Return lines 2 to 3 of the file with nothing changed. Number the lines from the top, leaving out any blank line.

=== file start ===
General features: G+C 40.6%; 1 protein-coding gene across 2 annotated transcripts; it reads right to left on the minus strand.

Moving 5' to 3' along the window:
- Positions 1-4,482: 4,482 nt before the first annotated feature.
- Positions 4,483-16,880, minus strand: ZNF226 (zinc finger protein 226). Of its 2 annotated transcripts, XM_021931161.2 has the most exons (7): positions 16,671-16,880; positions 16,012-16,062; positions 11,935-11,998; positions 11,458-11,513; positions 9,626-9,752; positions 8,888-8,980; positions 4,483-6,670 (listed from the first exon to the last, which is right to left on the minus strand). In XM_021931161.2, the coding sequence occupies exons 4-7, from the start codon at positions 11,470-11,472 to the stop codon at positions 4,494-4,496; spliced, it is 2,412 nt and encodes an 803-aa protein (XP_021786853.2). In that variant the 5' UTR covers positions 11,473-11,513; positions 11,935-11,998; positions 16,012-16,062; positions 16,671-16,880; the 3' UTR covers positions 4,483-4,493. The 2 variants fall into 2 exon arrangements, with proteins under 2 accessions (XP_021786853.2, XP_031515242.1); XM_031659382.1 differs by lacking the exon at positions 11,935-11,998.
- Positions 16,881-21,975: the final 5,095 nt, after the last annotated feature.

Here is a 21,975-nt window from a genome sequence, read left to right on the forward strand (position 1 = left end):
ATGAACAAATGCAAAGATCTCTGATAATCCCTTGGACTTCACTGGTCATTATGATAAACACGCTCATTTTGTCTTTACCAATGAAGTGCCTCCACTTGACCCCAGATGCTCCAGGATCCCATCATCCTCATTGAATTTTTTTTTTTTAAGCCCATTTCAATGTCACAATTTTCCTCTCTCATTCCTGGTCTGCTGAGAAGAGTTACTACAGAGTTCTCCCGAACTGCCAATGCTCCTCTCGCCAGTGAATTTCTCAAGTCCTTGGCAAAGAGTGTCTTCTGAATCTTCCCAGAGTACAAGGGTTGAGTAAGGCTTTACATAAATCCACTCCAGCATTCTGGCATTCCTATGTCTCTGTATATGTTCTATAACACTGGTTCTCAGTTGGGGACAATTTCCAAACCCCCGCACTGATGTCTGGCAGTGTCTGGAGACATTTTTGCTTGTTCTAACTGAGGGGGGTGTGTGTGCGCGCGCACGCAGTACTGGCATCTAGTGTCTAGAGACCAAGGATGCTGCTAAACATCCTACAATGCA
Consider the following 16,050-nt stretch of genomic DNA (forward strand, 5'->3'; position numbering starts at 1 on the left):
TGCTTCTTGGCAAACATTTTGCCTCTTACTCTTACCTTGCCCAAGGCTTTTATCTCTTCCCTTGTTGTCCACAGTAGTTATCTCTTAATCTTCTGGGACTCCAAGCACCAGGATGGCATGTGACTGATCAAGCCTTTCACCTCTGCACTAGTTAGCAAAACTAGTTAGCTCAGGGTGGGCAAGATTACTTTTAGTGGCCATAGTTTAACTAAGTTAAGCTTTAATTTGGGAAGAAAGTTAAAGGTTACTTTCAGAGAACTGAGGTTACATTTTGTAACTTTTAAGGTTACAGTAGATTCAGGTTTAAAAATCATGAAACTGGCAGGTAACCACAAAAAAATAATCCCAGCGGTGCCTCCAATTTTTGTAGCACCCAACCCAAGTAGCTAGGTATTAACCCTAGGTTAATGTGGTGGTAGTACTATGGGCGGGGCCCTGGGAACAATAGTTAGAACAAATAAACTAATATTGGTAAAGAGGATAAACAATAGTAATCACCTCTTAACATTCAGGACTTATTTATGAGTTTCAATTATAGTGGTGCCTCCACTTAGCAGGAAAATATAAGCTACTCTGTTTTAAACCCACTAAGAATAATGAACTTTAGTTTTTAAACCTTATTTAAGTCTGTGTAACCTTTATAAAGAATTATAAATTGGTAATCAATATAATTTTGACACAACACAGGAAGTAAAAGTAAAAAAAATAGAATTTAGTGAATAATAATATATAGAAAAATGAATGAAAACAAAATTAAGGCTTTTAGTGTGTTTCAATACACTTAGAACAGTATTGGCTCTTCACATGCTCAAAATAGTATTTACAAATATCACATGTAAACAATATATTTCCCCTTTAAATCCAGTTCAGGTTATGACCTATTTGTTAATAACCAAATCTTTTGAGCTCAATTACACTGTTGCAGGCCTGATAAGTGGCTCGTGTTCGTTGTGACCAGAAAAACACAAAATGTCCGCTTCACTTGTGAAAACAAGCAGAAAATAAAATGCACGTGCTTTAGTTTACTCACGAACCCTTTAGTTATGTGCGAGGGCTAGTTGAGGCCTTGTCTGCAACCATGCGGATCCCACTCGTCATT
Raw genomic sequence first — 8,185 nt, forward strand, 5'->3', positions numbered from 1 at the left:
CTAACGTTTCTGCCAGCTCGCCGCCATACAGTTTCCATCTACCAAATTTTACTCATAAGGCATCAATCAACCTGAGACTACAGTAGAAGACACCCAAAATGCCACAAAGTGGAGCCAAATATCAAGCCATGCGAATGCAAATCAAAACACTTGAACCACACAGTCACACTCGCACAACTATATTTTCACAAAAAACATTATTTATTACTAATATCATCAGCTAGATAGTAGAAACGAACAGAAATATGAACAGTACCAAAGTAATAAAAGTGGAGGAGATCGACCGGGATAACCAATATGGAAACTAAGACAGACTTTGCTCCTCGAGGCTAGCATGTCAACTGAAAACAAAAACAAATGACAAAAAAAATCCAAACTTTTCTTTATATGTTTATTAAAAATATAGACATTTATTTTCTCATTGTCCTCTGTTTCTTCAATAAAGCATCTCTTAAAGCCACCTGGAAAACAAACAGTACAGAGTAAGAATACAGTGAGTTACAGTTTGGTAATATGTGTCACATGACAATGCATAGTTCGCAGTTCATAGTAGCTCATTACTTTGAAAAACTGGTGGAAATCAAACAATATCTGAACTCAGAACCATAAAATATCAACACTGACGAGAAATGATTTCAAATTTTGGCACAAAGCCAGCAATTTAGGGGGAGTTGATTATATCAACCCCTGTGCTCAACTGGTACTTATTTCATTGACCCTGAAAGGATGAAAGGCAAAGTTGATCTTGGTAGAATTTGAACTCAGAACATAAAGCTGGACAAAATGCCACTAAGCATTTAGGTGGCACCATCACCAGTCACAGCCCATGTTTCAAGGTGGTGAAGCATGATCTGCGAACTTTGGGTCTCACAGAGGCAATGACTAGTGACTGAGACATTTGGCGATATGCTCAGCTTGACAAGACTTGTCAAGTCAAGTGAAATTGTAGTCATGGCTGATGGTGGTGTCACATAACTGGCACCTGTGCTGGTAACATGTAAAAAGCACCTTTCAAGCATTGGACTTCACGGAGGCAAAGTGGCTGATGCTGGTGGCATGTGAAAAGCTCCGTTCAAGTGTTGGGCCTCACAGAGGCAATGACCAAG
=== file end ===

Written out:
Moving 5' to 3' along the window:
- Positions 1-4,482: 4,482 nt before the first annotated feature.